Academic | Chalk Talk
After having secured an interview for an academic position, most are eager to move forward and tackle the rest of the interview process; this includes preparing for the “Chalk Talk.” Generally, trainees are not aware of what happens in a chalk talk, as they rarely get the opportunity to sit in on one. This crucial step in the interview process includes standing before a group of expert researchers in which you must describe your future research goals and showcase your talents as a scientist, using only a white board.
A chalk talk allows you to speak to the search committee about the importance of your scientific research and your future research aims as a faculty member. For more on what search committees are looking for in the chalk talk, see the detailed PDF. Prepare notes for what you want to write and think through how you want to organize your ideas on the board. You will typically have 45-60 minutes, but plan on 30 minutes of speaking with lots of questions along the way.
Structuring your Chalk Talk
- Start with a blank board. Write out your title, and on the side of the board give a short, bulleted list to outline specific aims for your future research, focusing on your short-term and long-term goals.
- This process can, and should, be done before the talk begins.
- Give a few sentences about the overall importance of your research and explain why the search committee should care about your work.
- Follow this up by writing out your future aims as a faculty member and a few details for each so that the audience will remember them.
- You should indicate a proposed timeframe for carrying out each aim.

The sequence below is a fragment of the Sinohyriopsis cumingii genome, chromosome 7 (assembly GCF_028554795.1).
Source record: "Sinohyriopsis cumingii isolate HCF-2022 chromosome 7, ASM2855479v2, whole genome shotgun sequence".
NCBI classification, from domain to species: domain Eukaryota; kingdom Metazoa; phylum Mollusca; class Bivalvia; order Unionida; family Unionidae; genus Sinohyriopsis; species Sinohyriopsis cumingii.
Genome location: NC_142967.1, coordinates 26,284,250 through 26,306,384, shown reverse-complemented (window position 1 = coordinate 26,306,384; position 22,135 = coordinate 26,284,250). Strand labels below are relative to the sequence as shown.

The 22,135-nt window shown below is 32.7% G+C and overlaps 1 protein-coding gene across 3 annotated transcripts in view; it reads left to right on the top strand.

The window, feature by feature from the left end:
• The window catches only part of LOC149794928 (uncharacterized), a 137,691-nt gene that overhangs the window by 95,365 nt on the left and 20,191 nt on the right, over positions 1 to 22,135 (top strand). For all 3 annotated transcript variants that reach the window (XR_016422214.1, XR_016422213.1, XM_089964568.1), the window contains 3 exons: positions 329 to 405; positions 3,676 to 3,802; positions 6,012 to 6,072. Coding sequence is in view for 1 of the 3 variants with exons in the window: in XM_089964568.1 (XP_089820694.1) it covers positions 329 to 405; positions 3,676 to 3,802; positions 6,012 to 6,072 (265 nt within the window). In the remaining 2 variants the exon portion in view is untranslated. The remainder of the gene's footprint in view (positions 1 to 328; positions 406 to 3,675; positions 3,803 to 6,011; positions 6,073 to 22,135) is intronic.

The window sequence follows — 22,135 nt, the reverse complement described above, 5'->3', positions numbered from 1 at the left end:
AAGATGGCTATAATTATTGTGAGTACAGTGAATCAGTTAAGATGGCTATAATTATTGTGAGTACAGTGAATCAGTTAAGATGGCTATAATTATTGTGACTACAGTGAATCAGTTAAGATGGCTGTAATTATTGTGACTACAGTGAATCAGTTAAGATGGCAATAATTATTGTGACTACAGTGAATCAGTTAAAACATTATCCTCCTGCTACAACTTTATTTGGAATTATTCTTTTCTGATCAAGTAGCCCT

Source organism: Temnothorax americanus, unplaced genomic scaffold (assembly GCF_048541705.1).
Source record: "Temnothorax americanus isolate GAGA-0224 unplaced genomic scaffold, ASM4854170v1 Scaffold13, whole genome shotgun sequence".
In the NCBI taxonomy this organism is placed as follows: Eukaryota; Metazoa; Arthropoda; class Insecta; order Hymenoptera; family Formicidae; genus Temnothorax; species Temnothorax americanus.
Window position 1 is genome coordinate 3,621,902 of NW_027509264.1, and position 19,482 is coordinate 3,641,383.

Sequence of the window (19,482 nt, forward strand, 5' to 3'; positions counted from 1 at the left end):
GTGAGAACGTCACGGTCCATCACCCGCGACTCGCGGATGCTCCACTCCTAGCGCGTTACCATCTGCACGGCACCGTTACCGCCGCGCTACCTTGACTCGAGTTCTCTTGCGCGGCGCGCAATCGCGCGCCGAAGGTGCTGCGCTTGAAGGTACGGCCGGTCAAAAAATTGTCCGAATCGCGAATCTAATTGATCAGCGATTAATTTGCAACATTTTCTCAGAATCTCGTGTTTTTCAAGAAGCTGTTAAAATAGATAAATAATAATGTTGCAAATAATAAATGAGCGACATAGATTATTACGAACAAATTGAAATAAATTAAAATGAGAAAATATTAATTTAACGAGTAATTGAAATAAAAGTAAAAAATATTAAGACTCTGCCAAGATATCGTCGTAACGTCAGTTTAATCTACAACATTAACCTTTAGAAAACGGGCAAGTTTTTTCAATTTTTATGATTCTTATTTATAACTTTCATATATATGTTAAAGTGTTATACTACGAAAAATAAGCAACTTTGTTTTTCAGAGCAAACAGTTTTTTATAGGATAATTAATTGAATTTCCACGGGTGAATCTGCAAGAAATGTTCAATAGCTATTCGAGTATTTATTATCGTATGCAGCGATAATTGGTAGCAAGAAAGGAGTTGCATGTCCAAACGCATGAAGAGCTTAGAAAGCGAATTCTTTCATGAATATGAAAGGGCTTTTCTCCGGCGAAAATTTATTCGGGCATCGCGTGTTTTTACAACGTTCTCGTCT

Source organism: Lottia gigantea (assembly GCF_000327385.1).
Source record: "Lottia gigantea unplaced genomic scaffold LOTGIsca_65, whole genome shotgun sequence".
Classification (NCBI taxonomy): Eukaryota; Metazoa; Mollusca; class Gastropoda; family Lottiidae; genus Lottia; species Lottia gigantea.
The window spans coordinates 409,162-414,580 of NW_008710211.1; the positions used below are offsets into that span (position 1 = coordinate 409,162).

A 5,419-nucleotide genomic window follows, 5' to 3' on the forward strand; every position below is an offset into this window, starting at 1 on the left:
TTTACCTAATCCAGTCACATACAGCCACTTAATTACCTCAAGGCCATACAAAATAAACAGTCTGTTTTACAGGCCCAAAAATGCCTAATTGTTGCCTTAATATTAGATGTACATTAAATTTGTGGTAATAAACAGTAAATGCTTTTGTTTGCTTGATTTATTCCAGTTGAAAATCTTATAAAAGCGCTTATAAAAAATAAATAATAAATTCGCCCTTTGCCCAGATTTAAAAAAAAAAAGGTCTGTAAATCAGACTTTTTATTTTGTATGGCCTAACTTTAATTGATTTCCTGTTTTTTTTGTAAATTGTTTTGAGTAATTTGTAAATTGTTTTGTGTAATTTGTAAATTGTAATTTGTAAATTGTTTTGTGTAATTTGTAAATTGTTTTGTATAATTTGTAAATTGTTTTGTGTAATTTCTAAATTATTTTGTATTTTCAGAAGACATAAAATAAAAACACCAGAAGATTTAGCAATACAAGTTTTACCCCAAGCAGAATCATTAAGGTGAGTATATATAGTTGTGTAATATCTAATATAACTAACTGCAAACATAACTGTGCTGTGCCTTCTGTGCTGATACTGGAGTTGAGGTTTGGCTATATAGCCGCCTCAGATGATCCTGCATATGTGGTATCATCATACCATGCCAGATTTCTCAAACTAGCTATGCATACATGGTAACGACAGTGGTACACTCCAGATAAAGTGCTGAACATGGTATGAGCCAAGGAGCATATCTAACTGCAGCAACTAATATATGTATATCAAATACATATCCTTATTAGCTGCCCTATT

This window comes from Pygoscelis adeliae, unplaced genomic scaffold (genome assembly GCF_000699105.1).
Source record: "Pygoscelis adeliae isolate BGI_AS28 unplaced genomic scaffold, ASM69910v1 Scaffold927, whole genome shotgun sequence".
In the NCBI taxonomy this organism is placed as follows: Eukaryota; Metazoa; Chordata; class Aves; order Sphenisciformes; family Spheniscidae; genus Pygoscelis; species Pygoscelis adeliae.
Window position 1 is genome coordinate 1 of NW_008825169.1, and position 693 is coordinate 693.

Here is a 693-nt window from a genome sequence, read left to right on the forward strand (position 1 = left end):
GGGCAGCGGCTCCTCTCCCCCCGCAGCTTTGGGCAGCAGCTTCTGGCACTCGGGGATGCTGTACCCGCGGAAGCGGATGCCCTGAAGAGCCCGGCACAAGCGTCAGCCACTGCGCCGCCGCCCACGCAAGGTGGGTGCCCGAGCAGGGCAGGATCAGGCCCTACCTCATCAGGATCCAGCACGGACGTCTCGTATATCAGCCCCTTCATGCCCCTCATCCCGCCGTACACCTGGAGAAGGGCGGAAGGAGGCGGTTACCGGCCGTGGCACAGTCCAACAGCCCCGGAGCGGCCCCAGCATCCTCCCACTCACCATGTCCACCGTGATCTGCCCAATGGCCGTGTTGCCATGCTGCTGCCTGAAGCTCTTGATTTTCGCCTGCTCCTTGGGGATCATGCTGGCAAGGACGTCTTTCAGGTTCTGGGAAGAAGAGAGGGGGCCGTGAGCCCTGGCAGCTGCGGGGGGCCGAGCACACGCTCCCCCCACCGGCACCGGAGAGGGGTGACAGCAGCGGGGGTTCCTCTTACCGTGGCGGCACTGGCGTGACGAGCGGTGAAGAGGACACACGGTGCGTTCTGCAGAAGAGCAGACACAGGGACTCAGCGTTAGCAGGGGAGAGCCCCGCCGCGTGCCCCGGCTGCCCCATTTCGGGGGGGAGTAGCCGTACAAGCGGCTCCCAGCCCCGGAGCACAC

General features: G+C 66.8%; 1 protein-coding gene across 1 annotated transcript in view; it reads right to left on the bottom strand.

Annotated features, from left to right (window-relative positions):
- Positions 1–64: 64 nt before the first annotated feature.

- Be brisk and confident, so you can quickly move into the content of your aims.
- Typically, you should plan on presenting at least two, if not three aims. Any less and you might quickly run out of ideas. You might consider beginning your preparation for the chalk talk by focusing on the following two aims:
AIM 1: The title of your first grant. This aim is based directly on your postdoc research or dissertation. Take the time to show why this research is feasible and fundable. Do not show a lot of preliminary data, but focus more on the vision of your research. You can always follow up with specific faculty members later if they wish to know specific details of your data. Summarize by discussing how these results will yield important questions.
AIM 2: The BIG picture. This aim can be related to your first, but it does not need to be. It is your opportunity to let your passion for research show. Discuss what problems you intend to solve through your research. Share what gaps in knowledge and literature you intend to fill.
The most important tip for preparing for your chalk talk: Practice! Practice speaking, writing, and drawing diagrams. Ask your PI and colleagues from your department to sit in on your mock chalk talk. For more chalk talk tips, see the detailed PDF.